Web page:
Wednesday 25 May 2016 12.05pm
A level playing field has to be created, or else the current situation will continue. With land values so high, of course every developer will use all the experts and methods they reasonably can to minimise their liabilities and maximise profits. Shareholder owned companies have a duty to their shareholders to do just that, and local authorities are required to operate under principles of 'best value'. In London right now local authorities own large amounts of land with little or no development on but are trying to increase its value in legitimate ways like planning permissions. They have nothing to lose by leaving some land empty or rented out, and everything to gain, because we do not tax land in this country.
Is there agreement about what the problem is? Is it foreign ownership, or cash buyers, or the mere presence of luxury new properties? Each of those things are legitimate objections in a world city.
The 50pc affordable housing policies of Livingstone and Prescott provided a goal and showed what they thought success would look like - a city where half the new housing stock (which itself is a tiny proportion of the overall stock) is affordable - but they didn't work out as intended. Today they've both trotted out cute excuses for why they allowed the St George Wharf tower - one "hoped" it would be for locals and the other "didn't know" it would be bought mainly by investors. And they point out that planning cannot regulate who lives somewhere, just as it cannot say that Joe Blogg's Café can open up but Starbucks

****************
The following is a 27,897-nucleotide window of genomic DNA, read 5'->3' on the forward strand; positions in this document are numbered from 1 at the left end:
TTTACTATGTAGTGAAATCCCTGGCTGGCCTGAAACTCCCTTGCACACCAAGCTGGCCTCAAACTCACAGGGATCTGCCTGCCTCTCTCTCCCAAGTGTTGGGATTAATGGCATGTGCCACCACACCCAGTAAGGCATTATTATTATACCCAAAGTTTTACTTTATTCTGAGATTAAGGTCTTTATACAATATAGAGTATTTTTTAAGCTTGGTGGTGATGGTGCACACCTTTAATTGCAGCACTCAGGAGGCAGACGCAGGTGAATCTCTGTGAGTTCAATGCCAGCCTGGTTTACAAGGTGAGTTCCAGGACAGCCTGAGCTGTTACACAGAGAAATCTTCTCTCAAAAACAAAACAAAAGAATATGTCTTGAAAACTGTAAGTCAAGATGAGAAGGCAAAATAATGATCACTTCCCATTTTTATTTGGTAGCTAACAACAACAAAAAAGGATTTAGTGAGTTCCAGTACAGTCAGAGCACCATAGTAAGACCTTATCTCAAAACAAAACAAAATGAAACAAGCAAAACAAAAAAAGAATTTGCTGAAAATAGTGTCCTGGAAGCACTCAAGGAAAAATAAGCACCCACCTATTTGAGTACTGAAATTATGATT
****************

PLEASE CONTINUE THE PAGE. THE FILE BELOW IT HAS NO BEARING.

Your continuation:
A revolution in planning and land laws seems about as likely as a new electoral system or a written constitution. But land value taxation as mentioned above as used in many well planned and rich countries - Denmark, Hong Kong, Singapore for example - could ensure that land does not sit empty; that land is not simply 'flipped' on gaining planning permission (witness how Battersea Power Station's "value" has been jacked up over decades by a series of sale>planning permission>resale processes).
The possibility of compulsory purchase of largely unoccupied properties was suggested today in the Guardian by Livingstone and might work within existing legislation if there was a (substantial) public interest - though it is a drastic interference in individuals' rights.
Or if we are saying that the current model is not delivering enough affordable housing then massive, public sector led affordable housing delivery would seem to be the only option left. This would work if they had the right to buy land at its unimproved rate (like the New Towns bought land at agricultural prices) but might take a long time to deliver and risks creating the sort of monotonous built environment that we now regret being built in the 60s and 70s. Development corporations could speed up delivery perhaps and powers to create these already exist.